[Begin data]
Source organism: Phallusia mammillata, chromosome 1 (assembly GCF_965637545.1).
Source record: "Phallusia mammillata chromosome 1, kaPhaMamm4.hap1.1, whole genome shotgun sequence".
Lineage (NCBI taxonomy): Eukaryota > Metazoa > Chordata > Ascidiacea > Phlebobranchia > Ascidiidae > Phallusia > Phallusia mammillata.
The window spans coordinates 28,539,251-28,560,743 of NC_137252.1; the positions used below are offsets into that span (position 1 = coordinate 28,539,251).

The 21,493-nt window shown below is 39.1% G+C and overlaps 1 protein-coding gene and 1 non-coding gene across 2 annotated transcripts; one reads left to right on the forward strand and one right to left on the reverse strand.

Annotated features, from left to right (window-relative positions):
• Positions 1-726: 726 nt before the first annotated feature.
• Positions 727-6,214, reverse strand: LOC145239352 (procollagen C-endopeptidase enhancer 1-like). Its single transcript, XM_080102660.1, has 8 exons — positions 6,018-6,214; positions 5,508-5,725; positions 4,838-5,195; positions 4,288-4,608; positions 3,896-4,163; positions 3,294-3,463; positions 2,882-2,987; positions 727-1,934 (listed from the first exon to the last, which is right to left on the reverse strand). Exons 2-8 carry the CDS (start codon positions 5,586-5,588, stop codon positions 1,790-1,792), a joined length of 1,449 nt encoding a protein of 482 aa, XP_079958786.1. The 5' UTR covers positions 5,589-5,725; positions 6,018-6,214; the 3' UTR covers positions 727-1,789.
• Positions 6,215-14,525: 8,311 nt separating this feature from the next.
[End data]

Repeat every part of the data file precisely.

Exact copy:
Source organism: Phallusia mammillata, chromosome 1 (assembly GCF_965637545.1).
Source record: "Phallusia mammillata chromosome 1, kaPhaMamm4.hap1.1, whole genome shotgun sequence".
Lineage (NCBI taxonomy): Eukaryota > Metazoa > Chordata > Ascidiacea > Phlebobranchia > Ascidiidae > Phallusia > Phallusia mammillata.
The window spans coordinates 28,539,251-28,560,743 of NC_137252.1; the positions used below are offsets into that span (position 1 = coordinate 28,539,251).

The 21,493-nt window shown below is 39.1% G+C and overlaps 1 protein-coding gene and 1 non-coding gene across 2 annotated transcripts; one reads left to right on the forward strand and one right to left on the reverse strand.

Annotated features, from left to right (window-relative positions):
• Positions 1-726: 726 nt before the first annotated feature.
• Positions 727-6,214, reverse strand: LOC145239352 (procollagen C-endopeptidase enhancer 1-like). Its single transcript, XM_080102660.1, has 8 exons — positions 6,018-6,214; positions 5,508-5,725; positions 4,838-5,195; positions 4,288-4,608; positions 3,896-4,163; positions 3,294-3,463; positions 2,882-2,987; positions 727-1,934 (listed from the first exon to the last, which is right to left on the reverse strand). Exons 2-8 carry the CDS (start codon positions 5,586-5,588, stop codon positions 1,790-1,792), a joined length of 1,449 nt encoding a protein of 482 aa, XP_079958786.1. The 5' UTR covers positions 5,589-5,725; positions 6,018-6,214; the 3' UTR covers positions 727-1,789.
• Positions 6,215-14,525: 8,311 nt separating this feature from the next.